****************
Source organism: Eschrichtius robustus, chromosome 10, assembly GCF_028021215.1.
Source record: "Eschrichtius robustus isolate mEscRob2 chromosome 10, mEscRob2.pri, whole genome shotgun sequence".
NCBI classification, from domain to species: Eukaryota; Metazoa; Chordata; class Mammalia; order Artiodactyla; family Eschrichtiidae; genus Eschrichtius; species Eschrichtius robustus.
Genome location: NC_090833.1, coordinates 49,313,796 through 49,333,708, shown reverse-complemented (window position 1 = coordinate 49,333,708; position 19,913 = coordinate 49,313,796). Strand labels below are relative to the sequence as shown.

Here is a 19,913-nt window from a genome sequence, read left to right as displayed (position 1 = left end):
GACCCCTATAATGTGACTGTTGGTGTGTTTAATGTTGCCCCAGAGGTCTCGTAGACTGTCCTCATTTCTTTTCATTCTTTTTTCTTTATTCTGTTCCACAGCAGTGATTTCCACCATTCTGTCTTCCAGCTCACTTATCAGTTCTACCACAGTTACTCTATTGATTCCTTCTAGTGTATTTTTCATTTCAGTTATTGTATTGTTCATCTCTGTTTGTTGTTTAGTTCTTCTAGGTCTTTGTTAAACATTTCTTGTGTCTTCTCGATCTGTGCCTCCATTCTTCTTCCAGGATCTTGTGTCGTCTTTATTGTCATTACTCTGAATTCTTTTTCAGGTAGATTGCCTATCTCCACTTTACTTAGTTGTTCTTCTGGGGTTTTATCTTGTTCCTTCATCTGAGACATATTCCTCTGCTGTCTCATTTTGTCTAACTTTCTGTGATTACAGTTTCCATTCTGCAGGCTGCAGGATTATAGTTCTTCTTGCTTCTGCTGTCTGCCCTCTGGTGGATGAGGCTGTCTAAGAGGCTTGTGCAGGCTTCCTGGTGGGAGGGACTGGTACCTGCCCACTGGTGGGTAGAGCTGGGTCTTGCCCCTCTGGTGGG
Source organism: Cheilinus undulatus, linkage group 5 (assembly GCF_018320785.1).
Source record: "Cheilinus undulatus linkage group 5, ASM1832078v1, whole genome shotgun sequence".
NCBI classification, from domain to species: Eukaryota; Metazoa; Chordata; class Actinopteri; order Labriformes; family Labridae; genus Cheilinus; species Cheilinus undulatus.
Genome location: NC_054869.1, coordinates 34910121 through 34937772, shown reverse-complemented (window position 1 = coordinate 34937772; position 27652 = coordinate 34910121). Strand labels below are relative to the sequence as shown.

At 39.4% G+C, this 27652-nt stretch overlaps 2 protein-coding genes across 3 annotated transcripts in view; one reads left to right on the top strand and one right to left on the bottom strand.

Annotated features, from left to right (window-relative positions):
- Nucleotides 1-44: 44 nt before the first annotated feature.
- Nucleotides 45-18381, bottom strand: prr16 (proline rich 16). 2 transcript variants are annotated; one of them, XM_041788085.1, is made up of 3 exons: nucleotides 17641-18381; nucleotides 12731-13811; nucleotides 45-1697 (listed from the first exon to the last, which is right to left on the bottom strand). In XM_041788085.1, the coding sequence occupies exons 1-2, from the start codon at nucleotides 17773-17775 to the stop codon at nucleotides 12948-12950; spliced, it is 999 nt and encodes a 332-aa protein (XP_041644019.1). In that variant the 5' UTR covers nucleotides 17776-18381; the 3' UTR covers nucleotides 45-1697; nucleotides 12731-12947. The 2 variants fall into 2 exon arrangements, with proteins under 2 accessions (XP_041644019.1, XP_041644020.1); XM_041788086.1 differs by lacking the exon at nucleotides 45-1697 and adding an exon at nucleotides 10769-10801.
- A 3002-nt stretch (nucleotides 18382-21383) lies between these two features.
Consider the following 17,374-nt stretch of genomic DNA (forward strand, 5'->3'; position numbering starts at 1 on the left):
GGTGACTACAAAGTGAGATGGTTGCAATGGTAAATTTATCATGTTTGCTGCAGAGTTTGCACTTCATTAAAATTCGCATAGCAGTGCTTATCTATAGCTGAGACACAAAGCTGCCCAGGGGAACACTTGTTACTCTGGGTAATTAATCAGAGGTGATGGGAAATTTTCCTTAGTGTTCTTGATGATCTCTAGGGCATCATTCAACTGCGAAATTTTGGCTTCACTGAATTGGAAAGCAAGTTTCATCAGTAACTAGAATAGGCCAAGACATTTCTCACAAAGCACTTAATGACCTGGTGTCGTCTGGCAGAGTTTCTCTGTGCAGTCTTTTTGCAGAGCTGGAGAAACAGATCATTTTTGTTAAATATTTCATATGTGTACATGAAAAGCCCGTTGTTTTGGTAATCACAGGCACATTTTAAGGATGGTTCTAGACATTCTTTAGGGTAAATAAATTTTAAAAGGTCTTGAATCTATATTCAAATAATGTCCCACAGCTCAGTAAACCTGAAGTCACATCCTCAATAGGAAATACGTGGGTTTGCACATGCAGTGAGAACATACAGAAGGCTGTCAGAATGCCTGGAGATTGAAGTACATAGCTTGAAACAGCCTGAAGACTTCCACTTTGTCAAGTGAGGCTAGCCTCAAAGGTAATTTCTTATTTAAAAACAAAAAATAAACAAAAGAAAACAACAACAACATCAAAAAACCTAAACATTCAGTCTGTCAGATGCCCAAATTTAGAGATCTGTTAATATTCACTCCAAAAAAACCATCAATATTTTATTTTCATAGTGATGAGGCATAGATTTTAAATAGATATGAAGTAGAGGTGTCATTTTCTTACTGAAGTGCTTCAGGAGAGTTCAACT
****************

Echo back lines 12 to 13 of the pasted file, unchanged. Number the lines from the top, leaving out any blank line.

Annotated features, from left to right (window-relative positions):
- Nucleotides 1-44: 44 nt before the first annotated feature.